SOLUTION: Clear guidance that non-client provided data in SNAP can be shared with both the public and law enforcement is a common-sense solution. Client provided data should be shared with law enforcement upon request to protect public safety/property.
- Use of Federal or State Client Disqualification Data – FNS has information on all individuals who have been disqualified from the food assistance program in the Electronic Disqualified Recipient System (eDRS), and they share this data with all States; however, FNS does not allow States to act on the information. States are required to double check with the State where the disqualification originated and verify the data to determine that all processes were completed correctly in the originating State. As States are required to upload accurate disqualification data, this is an unnecessary administrative burden for eligibility staff who spend time researching and attempting to communicate with other State staff to re-verify the data – yet FNS accepts this data without question. FNS places a huge burden on States to scrub this data, but they accept it at face value from States. eDRS data should be considered Verified Upon Receipt, and any clients who feel it is not accurate still have Due Process procedures in Fair Hearing requests.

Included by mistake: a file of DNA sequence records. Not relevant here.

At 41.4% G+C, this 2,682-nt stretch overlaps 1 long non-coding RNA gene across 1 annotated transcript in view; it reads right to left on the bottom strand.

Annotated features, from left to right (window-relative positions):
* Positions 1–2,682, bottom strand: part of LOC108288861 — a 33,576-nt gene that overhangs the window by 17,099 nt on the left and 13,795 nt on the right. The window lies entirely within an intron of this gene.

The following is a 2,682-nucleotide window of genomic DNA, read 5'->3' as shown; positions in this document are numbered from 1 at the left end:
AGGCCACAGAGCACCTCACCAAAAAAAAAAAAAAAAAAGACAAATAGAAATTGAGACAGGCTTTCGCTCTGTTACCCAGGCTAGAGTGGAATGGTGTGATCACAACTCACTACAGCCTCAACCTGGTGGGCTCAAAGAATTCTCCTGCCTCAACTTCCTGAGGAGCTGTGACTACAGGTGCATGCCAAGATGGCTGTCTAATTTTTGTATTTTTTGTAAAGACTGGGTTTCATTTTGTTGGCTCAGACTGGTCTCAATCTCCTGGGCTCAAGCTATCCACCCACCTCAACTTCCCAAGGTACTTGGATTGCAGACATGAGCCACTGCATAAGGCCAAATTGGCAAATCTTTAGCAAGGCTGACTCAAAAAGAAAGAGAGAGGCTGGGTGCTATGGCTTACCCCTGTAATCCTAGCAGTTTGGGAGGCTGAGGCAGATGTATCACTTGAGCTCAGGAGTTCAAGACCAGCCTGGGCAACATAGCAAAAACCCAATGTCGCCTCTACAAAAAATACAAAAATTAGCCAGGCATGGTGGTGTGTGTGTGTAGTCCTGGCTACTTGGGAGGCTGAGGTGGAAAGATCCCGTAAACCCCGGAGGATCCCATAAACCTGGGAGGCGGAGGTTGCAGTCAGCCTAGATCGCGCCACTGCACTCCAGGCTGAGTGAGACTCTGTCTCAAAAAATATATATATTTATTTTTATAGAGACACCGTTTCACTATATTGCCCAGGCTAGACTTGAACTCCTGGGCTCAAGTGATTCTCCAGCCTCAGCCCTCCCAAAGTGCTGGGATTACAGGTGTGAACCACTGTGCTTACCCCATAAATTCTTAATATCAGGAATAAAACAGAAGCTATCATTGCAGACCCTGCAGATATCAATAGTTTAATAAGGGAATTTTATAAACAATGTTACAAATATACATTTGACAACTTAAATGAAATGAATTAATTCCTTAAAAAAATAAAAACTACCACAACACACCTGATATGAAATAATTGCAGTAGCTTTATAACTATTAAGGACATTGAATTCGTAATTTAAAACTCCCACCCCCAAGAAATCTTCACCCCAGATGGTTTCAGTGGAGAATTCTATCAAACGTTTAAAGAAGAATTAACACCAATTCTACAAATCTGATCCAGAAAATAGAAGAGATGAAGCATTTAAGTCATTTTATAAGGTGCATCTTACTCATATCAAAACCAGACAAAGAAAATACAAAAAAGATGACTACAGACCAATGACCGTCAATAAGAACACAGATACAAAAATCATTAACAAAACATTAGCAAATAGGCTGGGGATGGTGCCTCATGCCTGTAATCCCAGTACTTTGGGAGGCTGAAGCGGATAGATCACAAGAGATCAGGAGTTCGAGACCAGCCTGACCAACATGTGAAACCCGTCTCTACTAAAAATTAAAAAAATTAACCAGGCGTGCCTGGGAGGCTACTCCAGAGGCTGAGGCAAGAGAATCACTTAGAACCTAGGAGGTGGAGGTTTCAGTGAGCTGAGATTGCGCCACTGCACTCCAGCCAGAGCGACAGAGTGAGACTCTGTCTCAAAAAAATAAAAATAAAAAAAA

SOLUTION: Allow States to take immediate action on a data match to deny applicants and eliminate waste in the SNAP program.
- Establish Minimum Ration of SNAP integrity investigators to SNAP Households – Resources to administer program integrity vary drastically from State to State. This results in inconsistent enforcement efforts and exposes millions/billions of taxpayer funds to waste/fraud/abuse.
SOLUTION: To ensure adequate resources are provided to address fraud proportionally across the nation, FNS should consider establishing a minimum threshold ratio of investigators to SNAP households. In addition, FNS should share the administrative burden of these resources at more than the current 50-50 match to State expenses.
- Collaboration with State Input on Retailer Authorizations – True modernization of FNS procedures and rules surrounding retailer authorizations are needed. Relying on retailers to “self-report” relating to citizenship status, criminal backgrounds, and the dependence on them to upload their own (potentially falsified) documents, etc. creates an opportunity for fraud that erodes public confidence and trust in a program with so many other safeguards.
SOLUTION: Share retailer applications with the States and allow a reasonable time for the State to conduct background investigations and provide feedback prior to authorization.
- Disqualification of Retailer Owners from SNAP Program Participation – Currently, store owners are not prohibited from being on food stamps and spending those benefits in their own store.
SOLUTION: Upon administrative disqualification of a store, FNS should send the owner through the administrative disqualification hearing process. States can hold the hearing with FNS staff providing the evidence used to disqualify the owner.